Domestic violence is treated very seriously by the courts. When a domestic assault charge is laid it is classified and prosecuted differently than other charges. Offences will be classified as “domestic” in nature if it involves an allegation made in the context of a marriage, common law or dating relationship, or if made by another relative or family member.
The most common question I encounter in my practice by those facing domestic assault charges is:
Can My Spouse/Girlfriend Drop the Charges?
The short answer to the question is “no”. The short answer to the question is “no”. After the police have laid the charge, the decision to proceed is not up to the alleged victim (often referred to as the complainant) but the Crown attorney. The Crown Policy Manual provides that Crowns should “exercise caution in evaluating requests from the victim for the withdrawal of charges.” Similarly, if the complainant does not show up on the trial date, the charges do not automatically get dropped either. This is a very common misconception. In fact, in some cases the Crown can seek to adjourn (put off) the trial to make the complainant attend whether they want to or not and they can also apply to the judge for a warrant for their arrest.
The second most common question I encounter from those facing domestic assault charges is:
Can I Get My Bail Conditions Changed So I Can Resume Contact with My Spouse/Girlfriend?
Again, the short answer to the question is generally “no”. Most bail orders have conditions that do not permit any contact directly or indirectly with the complainant pending the outcome of the case. In fact, some bail orders also have a radius restriction which prevents you from going within a specified distance of the complainant. It is important to keep in mind that indirect contact includes sending messages through third parties, telephone calls, e-mails, and the like.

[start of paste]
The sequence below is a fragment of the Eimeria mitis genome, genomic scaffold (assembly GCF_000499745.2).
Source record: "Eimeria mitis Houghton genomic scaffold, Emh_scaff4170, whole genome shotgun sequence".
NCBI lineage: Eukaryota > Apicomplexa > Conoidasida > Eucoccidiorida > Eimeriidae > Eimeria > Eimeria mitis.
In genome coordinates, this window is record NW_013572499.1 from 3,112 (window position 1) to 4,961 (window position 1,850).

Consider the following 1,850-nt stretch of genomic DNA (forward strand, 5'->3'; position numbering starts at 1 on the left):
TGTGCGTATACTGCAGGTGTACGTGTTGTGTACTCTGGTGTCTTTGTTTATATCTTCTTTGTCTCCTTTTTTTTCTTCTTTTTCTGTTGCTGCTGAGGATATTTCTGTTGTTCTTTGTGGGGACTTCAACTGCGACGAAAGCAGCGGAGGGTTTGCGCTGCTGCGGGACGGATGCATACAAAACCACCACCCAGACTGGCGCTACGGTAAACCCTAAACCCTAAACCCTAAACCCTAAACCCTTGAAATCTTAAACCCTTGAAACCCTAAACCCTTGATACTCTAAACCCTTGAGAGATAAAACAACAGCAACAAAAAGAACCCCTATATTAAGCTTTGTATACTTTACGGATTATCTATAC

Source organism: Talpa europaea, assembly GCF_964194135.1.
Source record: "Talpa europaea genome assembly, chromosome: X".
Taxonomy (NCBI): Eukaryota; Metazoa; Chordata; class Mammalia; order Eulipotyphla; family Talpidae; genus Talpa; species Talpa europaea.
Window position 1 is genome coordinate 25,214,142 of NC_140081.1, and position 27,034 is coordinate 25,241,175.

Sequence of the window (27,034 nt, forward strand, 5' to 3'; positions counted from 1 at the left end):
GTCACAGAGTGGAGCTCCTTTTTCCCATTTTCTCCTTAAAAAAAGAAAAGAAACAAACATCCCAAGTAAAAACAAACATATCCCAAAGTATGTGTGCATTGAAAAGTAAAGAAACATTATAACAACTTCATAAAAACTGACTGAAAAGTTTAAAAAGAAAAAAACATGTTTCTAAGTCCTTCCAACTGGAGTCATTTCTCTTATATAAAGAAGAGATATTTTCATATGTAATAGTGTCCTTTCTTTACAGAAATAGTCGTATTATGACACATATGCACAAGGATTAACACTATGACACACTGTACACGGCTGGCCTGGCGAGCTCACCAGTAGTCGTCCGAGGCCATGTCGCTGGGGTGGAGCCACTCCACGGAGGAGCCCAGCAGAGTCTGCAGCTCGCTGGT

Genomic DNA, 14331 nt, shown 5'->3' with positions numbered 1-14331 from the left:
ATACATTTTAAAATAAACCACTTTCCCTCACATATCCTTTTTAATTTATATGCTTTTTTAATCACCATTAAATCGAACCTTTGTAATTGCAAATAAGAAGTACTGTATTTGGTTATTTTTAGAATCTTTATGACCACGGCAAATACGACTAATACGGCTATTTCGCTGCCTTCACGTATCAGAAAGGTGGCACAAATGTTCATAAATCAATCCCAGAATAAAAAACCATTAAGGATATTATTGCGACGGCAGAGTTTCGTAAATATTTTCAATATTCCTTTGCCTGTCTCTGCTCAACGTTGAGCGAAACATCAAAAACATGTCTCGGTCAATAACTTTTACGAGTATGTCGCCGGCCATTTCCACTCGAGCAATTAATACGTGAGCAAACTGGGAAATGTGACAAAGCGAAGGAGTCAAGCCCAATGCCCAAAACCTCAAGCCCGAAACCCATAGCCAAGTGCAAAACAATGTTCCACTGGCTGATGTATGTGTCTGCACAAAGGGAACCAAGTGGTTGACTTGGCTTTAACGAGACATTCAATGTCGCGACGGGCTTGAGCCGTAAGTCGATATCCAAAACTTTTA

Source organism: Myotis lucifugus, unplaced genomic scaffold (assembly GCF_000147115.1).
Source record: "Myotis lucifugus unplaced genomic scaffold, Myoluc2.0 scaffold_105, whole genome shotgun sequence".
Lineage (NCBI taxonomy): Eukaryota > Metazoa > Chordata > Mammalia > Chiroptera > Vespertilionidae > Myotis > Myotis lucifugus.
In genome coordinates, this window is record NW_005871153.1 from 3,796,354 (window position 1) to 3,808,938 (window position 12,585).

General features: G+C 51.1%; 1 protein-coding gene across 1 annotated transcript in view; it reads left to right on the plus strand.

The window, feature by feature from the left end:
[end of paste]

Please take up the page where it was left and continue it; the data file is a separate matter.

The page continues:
If you do not abide by the conditions of your bail you can be charged with a further offence of failing to comply. This will typically result in your being re-arrested, charged with a new offence and held for another bail hearing. At this hearing the Crown may be opposed to your release and seek to cancel your previous bail order. Your surety will risk of losing the money they pledged on your behalf if you are convicted of failing to comply with a bail order.
If you and your spouse/girlfriend wish to have contact with each other pending the outcome of your case the proper thing to do is to have counsel seek a bail variation. This can be done in one of two ways. The easiest way to get a bail variation is with the consent of the Crown Attorney. In most jurisdictions, bail variation paperwork is completed outside of court and requires the signature of the Crown Attorney, your surety, and yourself. It is important to keep in mind that a justice has to sign off on the variation. It is also advisable that you keep the bail variation paperwork in your possession at all times so you can demonstrate to a police officer that your bail has been properly varied upon request.
If the Crown does not consent to a variation of your bail, an application has to be made to the Superior Court to vary your bail order. This is more complicated and generally requires ordering transcripts from your original bail hearing and putting together written material to be filed with the Court in advance. After the paperwork is filed there is a hearing in Superior Court before a judge to determine whether the conditions should be varied or remain the same pending the outcome of your case.
It is important to retain experienced counsel when facing an allegation of domestic assault to assist you with you navigating through the criminal justice system. Counsel can assist you in obtaining a bail variation where appropriate, and meet with the Crown about your case to see if a criminal record can be avoided.
Michelle Johal Practices Exclusively In The Area Of Criminal Law.
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